Monday, July 20, 2009

NEWS : First shots of updated Kia Rio surface

Slowly but surely, Kia's new corporate look is filtering through its entire lineup. We've seen it in play on the Forte range, the Soul, and the updated Sorento so far. Now you can add the entry-level Rio to the list. At least we think you can. The photo above shows the newly-facelifted South Korean domestic-market Kia Pride (the Kia Rio in the U.S. market), which is reportedly set to go on sale shortly. As you can see, the car boasts an revamped front fascia, sporting Kia's dog-bone grille, new lighting, and a rehaped, Ford-like lower air intake. As for the car's tail, we'll have to wait and see -- pics haven't hit the web yet., which was first online with the new shots, also reports that the interior is also revised, featuring a new steering wheel, a mildly reconfigured center stack, updated instrumentation, and a stereo system with integrated Bluetooth connectivity. Will we get this update Stateside as the 2010 Kia Rio? Well, the Rio's certainly due for a freshening, so we don't see why not, especially as the automaker makes a move toward a more unified, distinct styling language. Hat tip to Andy R.
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Update : Suzuki hits the skids in the U.S.

Name the mass-market vehicle brand with the largest decline in U.S. sales this year.

It has to be one of the Detroit 3 brands, right?

Wrong. The worst performer on a percentage basis was Suzuki, down 60.2 percent in the first half of 2009. In June, sales plummeted 78.0 percent compared with the same month last year.

Why would an Asian brand that builds small, fuel-efficient vehicles — the recipe for Detroit's rebirth as envisioned in Washington — be at the bottom of the heap?

Blame it on a shrunken product lineup, skimpy marketing and an ineffective captive finance company, which have made Suzuki all but invisible among the Asian players.

Suzuki is the latest second-tier Japanese brand to hit the skids in the United States, and some analysts wonder whether it is the next one headed for oblivion in this market.

"Suzuki had momentum, but they lost it," says a Northeastern dealer who declined to be named.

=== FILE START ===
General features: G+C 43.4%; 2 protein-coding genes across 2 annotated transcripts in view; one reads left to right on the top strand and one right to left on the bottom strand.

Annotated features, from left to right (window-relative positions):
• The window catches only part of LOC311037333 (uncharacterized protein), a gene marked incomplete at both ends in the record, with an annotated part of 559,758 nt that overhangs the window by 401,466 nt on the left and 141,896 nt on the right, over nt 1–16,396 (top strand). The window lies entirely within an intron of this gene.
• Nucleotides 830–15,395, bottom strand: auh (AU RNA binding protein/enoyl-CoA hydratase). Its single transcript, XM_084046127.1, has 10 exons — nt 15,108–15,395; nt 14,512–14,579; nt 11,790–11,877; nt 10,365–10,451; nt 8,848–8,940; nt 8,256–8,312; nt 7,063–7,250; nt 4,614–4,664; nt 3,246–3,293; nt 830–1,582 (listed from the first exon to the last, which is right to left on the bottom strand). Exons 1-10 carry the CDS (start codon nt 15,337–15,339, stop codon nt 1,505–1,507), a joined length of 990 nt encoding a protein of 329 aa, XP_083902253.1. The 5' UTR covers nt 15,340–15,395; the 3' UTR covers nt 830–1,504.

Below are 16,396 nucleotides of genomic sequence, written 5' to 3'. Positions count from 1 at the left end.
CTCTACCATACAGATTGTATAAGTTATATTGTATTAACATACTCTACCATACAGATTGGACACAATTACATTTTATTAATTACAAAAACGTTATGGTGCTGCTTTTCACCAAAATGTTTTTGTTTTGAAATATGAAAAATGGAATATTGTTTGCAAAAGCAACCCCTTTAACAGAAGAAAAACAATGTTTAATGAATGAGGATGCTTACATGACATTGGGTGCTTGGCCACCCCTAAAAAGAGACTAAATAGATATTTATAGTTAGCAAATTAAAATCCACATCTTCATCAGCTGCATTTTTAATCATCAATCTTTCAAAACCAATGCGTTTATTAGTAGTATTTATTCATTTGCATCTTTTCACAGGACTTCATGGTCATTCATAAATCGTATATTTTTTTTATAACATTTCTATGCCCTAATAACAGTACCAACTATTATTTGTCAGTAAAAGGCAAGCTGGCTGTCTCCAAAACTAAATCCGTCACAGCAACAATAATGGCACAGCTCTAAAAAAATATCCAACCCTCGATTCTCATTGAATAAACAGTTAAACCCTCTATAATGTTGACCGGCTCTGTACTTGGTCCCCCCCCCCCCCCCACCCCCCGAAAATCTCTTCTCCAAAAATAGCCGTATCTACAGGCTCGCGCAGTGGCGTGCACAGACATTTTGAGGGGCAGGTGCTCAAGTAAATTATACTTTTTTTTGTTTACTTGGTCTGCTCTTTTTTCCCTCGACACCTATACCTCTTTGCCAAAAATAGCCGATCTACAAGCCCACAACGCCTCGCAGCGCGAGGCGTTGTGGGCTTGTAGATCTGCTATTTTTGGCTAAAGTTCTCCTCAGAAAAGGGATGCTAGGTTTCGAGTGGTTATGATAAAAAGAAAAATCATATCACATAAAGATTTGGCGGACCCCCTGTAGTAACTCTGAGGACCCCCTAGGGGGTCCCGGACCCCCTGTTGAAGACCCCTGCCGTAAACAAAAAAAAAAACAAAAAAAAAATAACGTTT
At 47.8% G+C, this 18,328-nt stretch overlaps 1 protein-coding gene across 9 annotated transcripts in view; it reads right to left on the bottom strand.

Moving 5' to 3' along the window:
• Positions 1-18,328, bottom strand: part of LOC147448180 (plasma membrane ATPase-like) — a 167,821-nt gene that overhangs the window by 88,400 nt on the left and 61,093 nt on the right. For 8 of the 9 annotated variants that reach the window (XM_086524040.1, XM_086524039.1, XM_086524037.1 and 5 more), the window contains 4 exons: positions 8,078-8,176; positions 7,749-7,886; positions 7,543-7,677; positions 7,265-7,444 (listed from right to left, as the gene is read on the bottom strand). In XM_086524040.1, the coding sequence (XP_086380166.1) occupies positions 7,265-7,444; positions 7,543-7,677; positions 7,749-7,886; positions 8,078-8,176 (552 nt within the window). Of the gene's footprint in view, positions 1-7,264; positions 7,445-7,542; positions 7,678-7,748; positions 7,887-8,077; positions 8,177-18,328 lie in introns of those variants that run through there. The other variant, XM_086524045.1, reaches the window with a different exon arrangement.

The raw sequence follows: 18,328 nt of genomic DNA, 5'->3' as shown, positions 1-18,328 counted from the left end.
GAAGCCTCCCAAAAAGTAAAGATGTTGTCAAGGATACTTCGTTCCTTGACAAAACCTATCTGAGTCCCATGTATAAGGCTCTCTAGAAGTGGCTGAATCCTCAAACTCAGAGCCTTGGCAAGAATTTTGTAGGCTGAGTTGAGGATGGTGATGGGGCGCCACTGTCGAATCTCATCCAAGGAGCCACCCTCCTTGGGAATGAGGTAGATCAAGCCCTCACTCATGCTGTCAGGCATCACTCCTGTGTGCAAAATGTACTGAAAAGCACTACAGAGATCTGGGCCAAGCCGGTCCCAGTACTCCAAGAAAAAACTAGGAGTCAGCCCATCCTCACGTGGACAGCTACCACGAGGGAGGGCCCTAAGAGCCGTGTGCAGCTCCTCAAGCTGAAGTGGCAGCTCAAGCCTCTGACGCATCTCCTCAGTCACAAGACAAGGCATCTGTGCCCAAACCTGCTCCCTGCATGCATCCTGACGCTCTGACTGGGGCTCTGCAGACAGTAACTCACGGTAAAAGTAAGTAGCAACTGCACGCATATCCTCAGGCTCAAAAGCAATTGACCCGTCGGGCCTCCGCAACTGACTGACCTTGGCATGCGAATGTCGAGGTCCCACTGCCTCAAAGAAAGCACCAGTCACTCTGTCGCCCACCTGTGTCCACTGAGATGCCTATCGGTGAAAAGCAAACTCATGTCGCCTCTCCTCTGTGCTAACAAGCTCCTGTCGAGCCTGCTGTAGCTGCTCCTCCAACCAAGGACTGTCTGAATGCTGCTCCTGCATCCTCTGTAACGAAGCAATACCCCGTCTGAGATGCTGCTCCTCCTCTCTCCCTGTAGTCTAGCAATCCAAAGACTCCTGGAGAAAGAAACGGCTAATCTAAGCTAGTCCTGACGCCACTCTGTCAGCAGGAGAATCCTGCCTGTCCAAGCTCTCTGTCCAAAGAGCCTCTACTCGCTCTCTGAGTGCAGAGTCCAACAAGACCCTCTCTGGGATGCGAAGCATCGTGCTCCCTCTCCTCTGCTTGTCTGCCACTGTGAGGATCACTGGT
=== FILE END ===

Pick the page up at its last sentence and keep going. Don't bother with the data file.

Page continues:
The company has failed to transfer the strength of its brand in other types of vehicles to its cars and crossovers.

"People spend $6,000 on a Suzuki ATV, $12,000 on a Hayabusa (superbike) and $18,000 on a Suzuki outboard," says Tim Faith, owner of Suzuki Auto Center in Corpus Christi, Texas. "But they question spending $21,000 on an XL-7."

The decline has been rapid. In 2006, American Suzuki finally achieved a decade-long quest to sell 100,000 vehicles, a level it maintained the following year. But this year Suzuki will be lucky to crack 40,000.

In a May 25 conference call with Suzuki's national and regional sales managers, 17 Florida dealers admitted that combined they had sold just nine vehicles that month.

The slide already has had an impact on the dealership count, which has skidded from 460 stores in July 2008 to about 380 today.

A Suzuki official says two-thirds of Suzuki dealers are in the black. But Mark Johnson, a dealership buy-sell consultant in Seattle, says that recent buy-sell transfers of Suzuki stores usually have blue-sky amounts from "zero to the low five figures," meaning dealers don't see much value in the franchise. Blue sky measures a dealership's intangible assets, such as goodwill.

Suzuki's slide
Why the brand's sales have plunged since 2007
• Daewoo-built models were eliminated.
• XL-7 production was halted.
• Fleet business declined.
• Number of dealerships fell.

Slashing product

Suzuki has drastically pared its vehicle lineup. The Reno, Forenza and Verona — volume cars of marginal quality built by GM Daewoo Auto & Technology — were deleted at the end of the 2008 model year. Sales of the Suzuki-built SX4 have replaced Reno sales somewhat, but Suzuki dealers are still waiting for the production version of the Kizashi 3 mid-sized sedan concept due later this year.